BRAZIL - CE
Iron Meteorite - Octahedrite Plessitic IIC.
The specimen examined slightly weathered and the melting crust and heat change zone were lost. Mineralogically, kamacite has sub-boundaries and Neumann bands, and the hardness is 175 ± 5. Schreibersite occurs uniformly dispersed, wide, with branched polycrystalline crystals. Troilite is quite common as monocrystalline units. Pentlandite is absent. Chromite occurs as euhedral crystals, which served as a substrate for troilite and schreibersite precipitate. The plessitic matrix covers about 60% per area, mainly as an easily resolvable, but dense, flexible liquid. Source: Buchwald (1975).
8.96% Ni, 0.3% P, 36 ppm Ga, 91 ppm Ge, 9.5 ppm Ir. Source: Buchwald (1975).
Not reported by the Meteoritical Bulletin Database. According to Buchwald (1975), the meteorite was first studied by Curvello (1950b).
There is no historical data available. When Curvello (1950b) described the metallography of the meteorite, he assumed that its material came from the 27.5 kg Cratheus mass listed by Oliveira (1931: 49). During the study by Buchwald (1975), it was discovered that the photomicrographs of Curvello and Oliveira must be of two different masses and the author borrowed Curvello's material. He was just 20g and lent it, enabling Dr. J.T. Wasson to perform a chemical analysis. The review undoubtedly establishes that Crátheus de Oliveira and Crátheus de Curvello are very different, one being of the Gibeon type, the other of the Ballinoo type. With this error, it was proposed to call Crátheus 1950 the material studied by Curvello (1950) and Crátheus 1931 the meteorite studied by Oliveira (1931). Source: Buchwald (1975).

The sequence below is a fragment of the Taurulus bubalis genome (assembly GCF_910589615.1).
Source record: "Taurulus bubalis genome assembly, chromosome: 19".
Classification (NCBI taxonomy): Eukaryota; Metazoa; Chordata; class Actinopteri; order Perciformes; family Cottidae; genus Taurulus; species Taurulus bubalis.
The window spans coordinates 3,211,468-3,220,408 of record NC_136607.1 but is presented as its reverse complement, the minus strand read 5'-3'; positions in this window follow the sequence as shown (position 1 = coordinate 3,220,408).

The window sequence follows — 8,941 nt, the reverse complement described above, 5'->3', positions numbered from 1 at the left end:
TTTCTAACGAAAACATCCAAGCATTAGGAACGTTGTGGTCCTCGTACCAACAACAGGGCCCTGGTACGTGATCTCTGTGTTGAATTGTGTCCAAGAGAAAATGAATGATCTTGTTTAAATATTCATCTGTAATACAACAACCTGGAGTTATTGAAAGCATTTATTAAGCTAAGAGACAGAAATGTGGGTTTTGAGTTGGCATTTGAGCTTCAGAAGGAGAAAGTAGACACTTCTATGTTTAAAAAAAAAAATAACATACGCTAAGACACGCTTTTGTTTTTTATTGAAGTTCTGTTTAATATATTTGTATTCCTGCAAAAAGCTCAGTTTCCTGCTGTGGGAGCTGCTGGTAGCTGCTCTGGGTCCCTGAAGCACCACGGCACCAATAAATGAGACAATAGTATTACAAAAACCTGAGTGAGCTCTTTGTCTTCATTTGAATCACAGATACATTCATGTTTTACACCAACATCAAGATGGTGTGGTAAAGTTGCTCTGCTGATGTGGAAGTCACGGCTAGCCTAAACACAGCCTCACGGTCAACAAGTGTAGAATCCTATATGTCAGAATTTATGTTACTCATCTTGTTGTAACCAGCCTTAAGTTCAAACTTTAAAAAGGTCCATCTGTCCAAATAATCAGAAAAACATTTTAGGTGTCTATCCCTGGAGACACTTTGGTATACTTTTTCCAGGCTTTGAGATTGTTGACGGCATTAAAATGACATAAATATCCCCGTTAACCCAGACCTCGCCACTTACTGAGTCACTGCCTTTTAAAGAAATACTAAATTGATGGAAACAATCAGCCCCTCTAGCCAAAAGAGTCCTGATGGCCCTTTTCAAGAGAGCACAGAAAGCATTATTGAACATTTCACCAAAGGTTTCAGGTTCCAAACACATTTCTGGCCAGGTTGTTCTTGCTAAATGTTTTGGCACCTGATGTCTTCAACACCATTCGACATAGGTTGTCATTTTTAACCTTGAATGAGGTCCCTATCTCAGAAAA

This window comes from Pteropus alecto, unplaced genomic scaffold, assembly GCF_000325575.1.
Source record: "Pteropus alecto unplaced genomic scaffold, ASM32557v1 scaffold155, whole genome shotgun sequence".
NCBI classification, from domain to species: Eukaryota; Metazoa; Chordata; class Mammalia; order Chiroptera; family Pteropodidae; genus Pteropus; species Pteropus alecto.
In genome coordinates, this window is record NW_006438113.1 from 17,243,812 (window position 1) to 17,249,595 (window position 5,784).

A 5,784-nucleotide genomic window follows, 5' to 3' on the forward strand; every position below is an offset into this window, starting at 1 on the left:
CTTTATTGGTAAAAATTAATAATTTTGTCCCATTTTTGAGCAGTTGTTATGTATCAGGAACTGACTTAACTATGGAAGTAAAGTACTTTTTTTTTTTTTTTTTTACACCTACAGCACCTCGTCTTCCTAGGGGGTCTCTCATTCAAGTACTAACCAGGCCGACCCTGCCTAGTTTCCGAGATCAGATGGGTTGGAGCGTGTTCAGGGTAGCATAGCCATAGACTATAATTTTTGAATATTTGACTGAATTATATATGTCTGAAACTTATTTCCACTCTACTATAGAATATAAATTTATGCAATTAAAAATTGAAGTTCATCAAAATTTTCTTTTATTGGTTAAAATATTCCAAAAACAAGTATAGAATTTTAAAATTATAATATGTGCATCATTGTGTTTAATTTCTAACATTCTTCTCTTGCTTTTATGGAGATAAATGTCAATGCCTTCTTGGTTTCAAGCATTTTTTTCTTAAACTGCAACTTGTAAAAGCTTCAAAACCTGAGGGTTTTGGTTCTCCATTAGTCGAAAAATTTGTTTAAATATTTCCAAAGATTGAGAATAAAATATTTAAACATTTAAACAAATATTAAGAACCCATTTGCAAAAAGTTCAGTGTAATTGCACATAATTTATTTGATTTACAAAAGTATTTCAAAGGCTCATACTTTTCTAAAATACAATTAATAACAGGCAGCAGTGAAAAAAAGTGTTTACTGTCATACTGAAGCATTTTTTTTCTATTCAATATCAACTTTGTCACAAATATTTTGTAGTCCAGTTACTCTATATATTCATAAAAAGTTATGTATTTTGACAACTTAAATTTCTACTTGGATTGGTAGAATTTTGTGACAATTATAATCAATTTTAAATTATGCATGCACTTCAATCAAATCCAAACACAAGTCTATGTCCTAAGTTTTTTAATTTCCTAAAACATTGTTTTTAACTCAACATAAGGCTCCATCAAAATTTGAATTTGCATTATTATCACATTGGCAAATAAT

All information that does not have a specific source was extracted from the Meteoritical Bulletin Database.
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